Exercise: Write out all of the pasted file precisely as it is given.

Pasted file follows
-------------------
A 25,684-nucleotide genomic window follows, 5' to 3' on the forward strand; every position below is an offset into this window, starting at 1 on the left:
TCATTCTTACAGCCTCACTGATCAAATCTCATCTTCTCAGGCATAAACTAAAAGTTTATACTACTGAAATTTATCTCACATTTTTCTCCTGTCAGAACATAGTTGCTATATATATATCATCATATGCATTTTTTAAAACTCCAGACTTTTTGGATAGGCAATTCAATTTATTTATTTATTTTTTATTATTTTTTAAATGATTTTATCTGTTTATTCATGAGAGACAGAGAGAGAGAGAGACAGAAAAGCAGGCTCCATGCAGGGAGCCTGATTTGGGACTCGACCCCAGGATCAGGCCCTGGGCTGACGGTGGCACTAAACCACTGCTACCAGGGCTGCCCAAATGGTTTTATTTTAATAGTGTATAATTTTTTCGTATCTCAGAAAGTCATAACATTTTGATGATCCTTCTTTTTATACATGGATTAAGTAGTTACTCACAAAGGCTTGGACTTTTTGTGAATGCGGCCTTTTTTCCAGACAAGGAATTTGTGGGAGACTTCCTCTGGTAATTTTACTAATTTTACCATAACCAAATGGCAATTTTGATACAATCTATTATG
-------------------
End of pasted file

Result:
A 25,684-nucleotide genomic window follows, 5' to 3' on the forward strand; every position below is an offset into this window, starting at 1 on the left:
TCATTCTTACAGCCTCACTGATCAAATCTCATCTTCTCAGGCATAAACTAAAAGTTTATACTACTGAAATTTATCTCACATTTTTCTCCTGTCAGAACATAGTTGCTATATATATATCATCATATGCATTTTTTAAAACTCCAGACTTTTTGGATAGGCAATTCAATTTATTTATTTATTTTTTATTATTTTTTAAATGATTTTATCTGTTTATTCATGAGAGACAGAGAGAGAGAGAGACAGAAAAGCAGGCTCCATGCAGGGAGCCTGATTTGGGACTCGACCCCAGGATCAGGCCCTGGGCTGACGGTGGCACTAAACCACTGCTACCAGGGCTGCCCAAATGGTTTTATTTTAATAGTGTATAATTTTTTCGTATCTCAGAAAGTCATAACATTTTGATGATCCTTCTTTTTATACATGGATTAAGTAGTTACTCACAAAGGCTTGGACTTTTTGTGAATGCGGCCTTTTTTCCAGACAAGGAATTTGTGGGAGACTTCCTCTGGTAATTTTACTAATTTTACCATAACCAAATGGCAATTTTGATACAATCTATTATG